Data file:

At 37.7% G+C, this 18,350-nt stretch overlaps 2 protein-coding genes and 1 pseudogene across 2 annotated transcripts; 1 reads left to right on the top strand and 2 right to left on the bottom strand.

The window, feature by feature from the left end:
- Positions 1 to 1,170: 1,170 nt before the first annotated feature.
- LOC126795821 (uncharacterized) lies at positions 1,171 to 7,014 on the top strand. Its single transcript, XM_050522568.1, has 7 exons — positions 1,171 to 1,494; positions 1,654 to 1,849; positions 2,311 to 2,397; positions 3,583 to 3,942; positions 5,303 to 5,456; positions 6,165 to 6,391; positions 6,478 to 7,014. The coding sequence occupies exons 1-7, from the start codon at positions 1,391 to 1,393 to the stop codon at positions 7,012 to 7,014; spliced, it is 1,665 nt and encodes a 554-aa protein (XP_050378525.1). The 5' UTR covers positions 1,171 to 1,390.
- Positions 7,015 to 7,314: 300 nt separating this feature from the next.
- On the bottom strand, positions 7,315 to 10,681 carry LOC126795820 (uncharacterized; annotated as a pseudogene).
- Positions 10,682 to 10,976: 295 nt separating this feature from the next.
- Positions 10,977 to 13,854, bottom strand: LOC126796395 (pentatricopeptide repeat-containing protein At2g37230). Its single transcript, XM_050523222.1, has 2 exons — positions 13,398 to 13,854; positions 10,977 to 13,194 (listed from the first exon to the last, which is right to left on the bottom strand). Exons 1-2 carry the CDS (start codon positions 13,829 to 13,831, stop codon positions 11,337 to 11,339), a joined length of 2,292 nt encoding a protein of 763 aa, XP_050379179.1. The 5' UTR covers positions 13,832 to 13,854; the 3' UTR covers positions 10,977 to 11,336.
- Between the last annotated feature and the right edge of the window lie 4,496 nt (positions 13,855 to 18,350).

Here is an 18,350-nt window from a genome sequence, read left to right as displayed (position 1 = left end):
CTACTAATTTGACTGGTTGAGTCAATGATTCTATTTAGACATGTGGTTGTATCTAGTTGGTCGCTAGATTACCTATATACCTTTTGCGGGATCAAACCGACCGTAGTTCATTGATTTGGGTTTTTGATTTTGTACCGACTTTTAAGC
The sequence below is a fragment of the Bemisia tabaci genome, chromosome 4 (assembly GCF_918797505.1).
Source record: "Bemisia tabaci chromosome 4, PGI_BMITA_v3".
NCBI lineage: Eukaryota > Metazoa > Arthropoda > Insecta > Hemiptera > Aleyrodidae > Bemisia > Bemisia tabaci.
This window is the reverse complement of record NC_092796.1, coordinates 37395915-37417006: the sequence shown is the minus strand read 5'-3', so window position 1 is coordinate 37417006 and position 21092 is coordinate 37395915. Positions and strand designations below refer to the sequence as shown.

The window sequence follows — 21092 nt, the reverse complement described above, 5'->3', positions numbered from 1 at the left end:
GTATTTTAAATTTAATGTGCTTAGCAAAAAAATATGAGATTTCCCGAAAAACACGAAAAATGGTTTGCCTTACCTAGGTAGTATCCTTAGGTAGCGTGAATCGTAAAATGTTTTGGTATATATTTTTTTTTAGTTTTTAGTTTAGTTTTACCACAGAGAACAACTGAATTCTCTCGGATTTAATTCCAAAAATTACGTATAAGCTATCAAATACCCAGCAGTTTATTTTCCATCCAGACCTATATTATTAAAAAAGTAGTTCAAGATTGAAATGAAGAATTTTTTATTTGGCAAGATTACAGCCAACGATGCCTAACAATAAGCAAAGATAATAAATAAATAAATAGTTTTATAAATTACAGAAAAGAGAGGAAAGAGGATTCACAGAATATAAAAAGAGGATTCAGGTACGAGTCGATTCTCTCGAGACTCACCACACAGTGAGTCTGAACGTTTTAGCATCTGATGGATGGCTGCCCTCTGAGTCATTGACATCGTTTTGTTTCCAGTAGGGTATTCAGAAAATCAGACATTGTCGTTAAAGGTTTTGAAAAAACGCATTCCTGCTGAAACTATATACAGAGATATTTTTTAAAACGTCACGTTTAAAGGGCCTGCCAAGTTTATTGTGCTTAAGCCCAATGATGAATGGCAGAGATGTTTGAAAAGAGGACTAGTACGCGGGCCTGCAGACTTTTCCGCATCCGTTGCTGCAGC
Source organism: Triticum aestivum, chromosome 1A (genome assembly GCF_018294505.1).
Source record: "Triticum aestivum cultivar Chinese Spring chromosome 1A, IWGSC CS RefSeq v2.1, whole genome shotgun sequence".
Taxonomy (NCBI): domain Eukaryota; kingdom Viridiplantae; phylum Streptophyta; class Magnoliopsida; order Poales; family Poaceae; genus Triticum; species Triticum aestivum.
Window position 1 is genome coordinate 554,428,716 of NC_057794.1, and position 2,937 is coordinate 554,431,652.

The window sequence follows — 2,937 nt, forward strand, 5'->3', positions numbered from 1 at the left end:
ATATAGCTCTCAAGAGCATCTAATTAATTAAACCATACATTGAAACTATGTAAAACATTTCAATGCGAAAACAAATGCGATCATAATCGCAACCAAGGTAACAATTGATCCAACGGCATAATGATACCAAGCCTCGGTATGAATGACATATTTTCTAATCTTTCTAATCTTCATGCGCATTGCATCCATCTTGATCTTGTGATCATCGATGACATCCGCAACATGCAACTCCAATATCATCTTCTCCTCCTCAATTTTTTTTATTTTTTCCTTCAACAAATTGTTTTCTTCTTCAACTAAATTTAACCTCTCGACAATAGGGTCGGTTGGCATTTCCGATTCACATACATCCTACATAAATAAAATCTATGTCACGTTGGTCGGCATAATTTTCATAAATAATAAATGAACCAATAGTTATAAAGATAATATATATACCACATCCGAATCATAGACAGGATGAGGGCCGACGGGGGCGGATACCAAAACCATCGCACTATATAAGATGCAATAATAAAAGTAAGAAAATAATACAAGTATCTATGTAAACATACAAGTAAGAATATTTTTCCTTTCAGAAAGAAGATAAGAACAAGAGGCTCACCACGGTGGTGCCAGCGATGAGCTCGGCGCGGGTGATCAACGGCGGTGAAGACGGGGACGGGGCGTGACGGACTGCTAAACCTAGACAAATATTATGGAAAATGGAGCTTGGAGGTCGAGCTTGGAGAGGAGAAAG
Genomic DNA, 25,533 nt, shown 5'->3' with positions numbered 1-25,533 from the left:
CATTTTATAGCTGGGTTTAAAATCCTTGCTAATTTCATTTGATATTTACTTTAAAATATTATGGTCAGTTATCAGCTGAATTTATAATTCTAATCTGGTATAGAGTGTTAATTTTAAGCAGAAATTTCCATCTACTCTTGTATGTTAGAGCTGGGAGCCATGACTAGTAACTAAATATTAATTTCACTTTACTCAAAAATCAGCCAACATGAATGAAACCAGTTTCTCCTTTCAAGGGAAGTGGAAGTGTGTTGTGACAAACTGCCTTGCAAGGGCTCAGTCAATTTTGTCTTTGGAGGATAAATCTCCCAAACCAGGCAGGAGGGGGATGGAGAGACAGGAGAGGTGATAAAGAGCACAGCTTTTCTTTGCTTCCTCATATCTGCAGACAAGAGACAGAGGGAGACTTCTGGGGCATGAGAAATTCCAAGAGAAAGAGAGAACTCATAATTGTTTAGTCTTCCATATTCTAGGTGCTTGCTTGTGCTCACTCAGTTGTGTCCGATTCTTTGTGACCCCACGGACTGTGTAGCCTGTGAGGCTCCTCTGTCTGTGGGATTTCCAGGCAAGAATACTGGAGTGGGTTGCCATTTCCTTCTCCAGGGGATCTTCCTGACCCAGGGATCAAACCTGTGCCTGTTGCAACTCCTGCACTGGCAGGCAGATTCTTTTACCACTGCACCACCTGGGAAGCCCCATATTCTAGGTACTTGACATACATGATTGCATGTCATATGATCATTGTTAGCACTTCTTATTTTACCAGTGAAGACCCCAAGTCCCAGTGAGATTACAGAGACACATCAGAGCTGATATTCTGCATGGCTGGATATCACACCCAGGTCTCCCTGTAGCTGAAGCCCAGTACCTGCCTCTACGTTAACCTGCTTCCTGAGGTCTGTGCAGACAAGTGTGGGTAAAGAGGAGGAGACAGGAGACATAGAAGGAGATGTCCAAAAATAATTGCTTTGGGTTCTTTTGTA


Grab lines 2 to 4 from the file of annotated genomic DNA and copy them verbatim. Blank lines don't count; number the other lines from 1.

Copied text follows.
The window, feature by feature from the left end:
- Positions 1 to 1,170: 1,170 nt before the first annotated feature.
- LOC126795821 (uncharacterized) lies at positions 1,171 to 7,014 on the top strand. Its single transcript, XM_050522568.1, has 7 exons — positions 1,171 to 1,494; positions 1,654 to 1,849; positions 2,311 to 2,397; positions 3,583 to 3,942; positions 5,303 to 5,456; positions 6,165 to 6,391; positions 6,478 to 7,014. The coding sequence occupies exons 1-7, from the start codon at positions 1,391 to 1,393 to the stop codon at positions 7,012 to 7,014; spliced, it is 1,665 nt and encodes a 554-aa protein (XP_050378525.1). The 5' UTR covers positions 1,171 to 1,390.